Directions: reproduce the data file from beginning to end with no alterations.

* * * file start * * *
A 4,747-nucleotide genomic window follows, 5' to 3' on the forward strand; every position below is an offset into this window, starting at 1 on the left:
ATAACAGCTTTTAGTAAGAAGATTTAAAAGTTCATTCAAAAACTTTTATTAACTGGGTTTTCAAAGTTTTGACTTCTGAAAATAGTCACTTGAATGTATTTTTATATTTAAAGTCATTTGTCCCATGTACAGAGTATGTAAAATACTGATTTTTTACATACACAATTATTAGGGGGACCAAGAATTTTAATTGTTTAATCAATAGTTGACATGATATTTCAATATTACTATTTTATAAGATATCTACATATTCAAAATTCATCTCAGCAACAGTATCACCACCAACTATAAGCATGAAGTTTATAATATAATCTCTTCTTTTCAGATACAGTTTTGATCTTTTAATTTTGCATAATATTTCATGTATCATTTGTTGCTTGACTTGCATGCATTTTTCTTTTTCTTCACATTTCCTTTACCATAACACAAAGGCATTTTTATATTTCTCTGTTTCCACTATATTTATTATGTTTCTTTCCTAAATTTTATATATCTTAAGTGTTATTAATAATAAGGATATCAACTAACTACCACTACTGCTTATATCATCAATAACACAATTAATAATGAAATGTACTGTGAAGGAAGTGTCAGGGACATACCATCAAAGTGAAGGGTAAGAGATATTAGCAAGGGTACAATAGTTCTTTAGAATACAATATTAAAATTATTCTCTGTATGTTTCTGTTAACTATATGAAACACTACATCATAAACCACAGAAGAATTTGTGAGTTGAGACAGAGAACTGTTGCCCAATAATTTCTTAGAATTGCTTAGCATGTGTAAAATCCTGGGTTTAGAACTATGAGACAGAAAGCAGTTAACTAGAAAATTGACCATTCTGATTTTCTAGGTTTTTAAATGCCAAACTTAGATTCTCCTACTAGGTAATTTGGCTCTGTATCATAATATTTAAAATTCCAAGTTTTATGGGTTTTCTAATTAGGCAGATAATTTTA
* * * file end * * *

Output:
A 4,747-nucleotide genomic window follows, 5' to 3' on the forward strand; every position below is an offset into this window, starting at 1 on the left:
ATAACAGCTTTTAGTAAGAAGATTTAAAAGTTCATTCAAAAACTTTTATTAACTGGGTTTTCAAAGTTTTGACTTCTGAAAATAGTCACTTGAATGTATTTTTATATTTAAAGTCATTTGTCCCATGTACAGAGTATGTAAAATACTGATTTTTTACATACACAATTATTAGGGGGACCAAGAATTTTAATTGTTTAATCAATAGTTGACATGATATTTCAATATTACTATTTTATAAGATATCTACATATTCAAAATTCATCTCAGCAACAGTATCACCACCAACTATAAGCATGAAGTTTATAATATAATCTCTTCTTTTCAGATACAGTTTTGATCTTTTAATTTTGCATAATATTTCATGTATCATTTGTTGCTTGACTTGCATGCATTTTTCTTTTTCTTCACATTTCCTTTACCATAACACAAAGGCATTTTTATATTTCTCTGTTTCCACTATATTTATTATGTTTCTTTCCTAAATTTTATATATCTTAAGTGTTATTAATAATAAGGATATCAACTAACTACCACTACTGCTTATATCATCAATAACACAATTAATAATGAAATGTACTGTGAAGGAAGTGTCAGGGACATACCATCAAAGTGAAGGGTAAGAGATATTAGCAAGGGTACAATAGTTCTTTAGAATACAATATTAAAATTATTCTCTGTATGTTTCTGTTAACTATATGAAACACTACATCATAAACCACAGAAGAATTTGTGAGTTGAGACAGAGAACTGTTGCCCAATAATTTCTTAGAATTGCTTAGCATGTGTAAAATCCTGGGTTTAGAACTATGAGACAGAAAGCAGTTAACTAGAAAATTGACCATTCTGATTTTCTAGGTTTTTAAATGCCAAACTTAGATTCTCCTACTAGGTAATTTGGCTCTGTATCATAATATTTAAAATTCCAAGTTTTATGGGTTTTCTAATTAGGCAGATAATTTTA